- Open Access
Earthquake-related versus non-earthquake-related injuries in spinal injury patients: differentiation with multidetector computed tomography
Critical Care volume 14, Article number: R236 (2010)
In recent years, several massive earthquakes have occurred across the globe. Multidetector computed tomography (MDCT) is reliable in detecting spinal injuries. The purpose of this study was to compare the features of spinal injuries resulting from the Sichuan earthquake with those of non-earthquake-related spinal trauma using MDCT.
Features of spinal injuries of 223 Sichuan earthquake-exposed patients and 223 non-earthquake-related spinal injury patients were retrospectively compared using MDCT. The date of non-earthquake-related spinal injury patients was collected from 1 May 2009 to 22 July 2009 to avoid the confounding effects of seasonal activity and clothing. We focused on anatomic sites, injury types and neurologic deficits related to spinal injuries. Major injuries were classified according to the grid 3-3-3 scheme of the Magerl (AO) classification system.
A total of 185 patients (82.96%) in the earthquake-exposed cohort experienced crush injuries. In the earthquake and control groups, 65 and 92 patients, respectively, had neurologic deficits. The anatomic distribution of these two cohorts was significantly different (P < 0.001). Cervical spinal injuries were more common in the control group (risk ratio (RR) = 2.12, P < 0.001), whereas lumbar spinal injuries were more common in the earthquake-related spinal injuries group (277 of 501 injured vertebrae; 55.29%). The major types of injuries were significantly different between these cohorts (P = 0.002). Magerl AO type A lesions composed most of the lesions seen in both of these cohorts. Type B lesions were more frequently seen in earthquake-related spinal injuries (RR = 1.27), while we observed type C lesions more frequently in subjects with non-earthquake-related spinal injuries (RR = 1.98, P = 0.0029).
Spinal injuries sustained in the Sichuan earthquake were located mainly in the lumbar spine, with a peak prevalence of type A lesions and a high occurrence of neurologic deficits. The anatomic distribution and type of spinal injuries that varied between earthquake-related and non-earthquake-related spinal injury groups were perhaps due to the different mechanism of injury.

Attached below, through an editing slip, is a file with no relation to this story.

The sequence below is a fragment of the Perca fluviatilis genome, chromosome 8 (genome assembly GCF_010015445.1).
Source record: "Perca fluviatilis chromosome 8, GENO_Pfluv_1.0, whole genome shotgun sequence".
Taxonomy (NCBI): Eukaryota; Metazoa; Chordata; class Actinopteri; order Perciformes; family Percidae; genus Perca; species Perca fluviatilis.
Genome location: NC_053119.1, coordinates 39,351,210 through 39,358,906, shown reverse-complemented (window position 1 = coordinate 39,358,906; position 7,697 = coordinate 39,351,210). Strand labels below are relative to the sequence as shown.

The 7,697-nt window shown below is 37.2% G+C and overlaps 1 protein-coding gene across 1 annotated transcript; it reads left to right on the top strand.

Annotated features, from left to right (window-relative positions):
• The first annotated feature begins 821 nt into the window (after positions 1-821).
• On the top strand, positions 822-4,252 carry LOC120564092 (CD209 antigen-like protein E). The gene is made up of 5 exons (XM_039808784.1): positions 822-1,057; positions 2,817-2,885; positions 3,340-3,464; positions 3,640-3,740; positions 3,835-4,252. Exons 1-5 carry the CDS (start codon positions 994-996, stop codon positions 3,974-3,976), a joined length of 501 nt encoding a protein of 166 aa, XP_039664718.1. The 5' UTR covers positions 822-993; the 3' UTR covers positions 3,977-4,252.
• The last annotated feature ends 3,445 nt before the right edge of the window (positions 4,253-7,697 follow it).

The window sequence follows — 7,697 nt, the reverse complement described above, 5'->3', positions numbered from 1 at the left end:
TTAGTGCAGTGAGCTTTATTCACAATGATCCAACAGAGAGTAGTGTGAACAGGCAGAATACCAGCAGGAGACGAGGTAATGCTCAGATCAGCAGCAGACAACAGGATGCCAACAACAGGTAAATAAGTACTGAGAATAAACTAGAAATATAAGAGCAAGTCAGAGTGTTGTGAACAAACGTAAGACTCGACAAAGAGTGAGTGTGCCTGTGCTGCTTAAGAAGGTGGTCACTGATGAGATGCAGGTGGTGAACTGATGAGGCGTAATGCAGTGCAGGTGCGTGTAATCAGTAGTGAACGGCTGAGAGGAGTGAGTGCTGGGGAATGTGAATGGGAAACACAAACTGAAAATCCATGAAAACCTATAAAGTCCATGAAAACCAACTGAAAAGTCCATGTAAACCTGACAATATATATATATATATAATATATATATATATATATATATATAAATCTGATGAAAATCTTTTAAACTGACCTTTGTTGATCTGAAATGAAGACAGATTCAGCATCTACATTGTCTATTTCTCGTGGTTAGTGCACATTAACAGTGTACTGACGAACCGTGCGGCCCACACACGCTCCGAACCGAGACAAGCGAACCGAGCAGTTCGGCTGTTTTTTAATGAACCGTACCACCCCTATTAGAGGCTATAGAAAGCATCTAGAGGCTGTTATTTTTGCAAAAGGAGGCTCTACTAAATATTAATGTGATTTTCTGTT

The magnitude 8.0 Sichuan earthquake that happened at 2:28 PM Beijing time on 12 May 2008 injured an estimated 374,643 people. A retrospective study of the features of 223 patients with spinal injuries was performed using multidetector computed tomography (MDCT). This study relied on the 2,728 patients with earthquake-related spinal injuries seen in a key university hospital . Located 92 km from the Wenchuan County epicenter, this 4,300-bed hospital served as an important intact rescue center immediately following the earthquake.
Spinal injuries account for 13.0-15.2% of earthquake-related trauma patients [2, 3] and 1.6-10% of all other trauma patients [4, 5]. In general, the major etiologies of spinal injuries include motor vehicle accidents, falls, athletic mishaps, penetrating injuries and industrial accidents [6, 7]. In contrast, the spinal injuries sustained by the 223 patients during the Sichuan earthquake usually occurred from crush injuries followed by falls. Although the features of earthquake-related spinal injuries have been studied , no one has reported the differences between earthquake-related and other spinal injuries. We propose that there is a difference between these two types of injuries on the basis of their MDCT features because of their different injury mechanisms. MDCT is a fast and reliable modality to determine the pattern and severity of spinal injuries and the degree of spinal instability .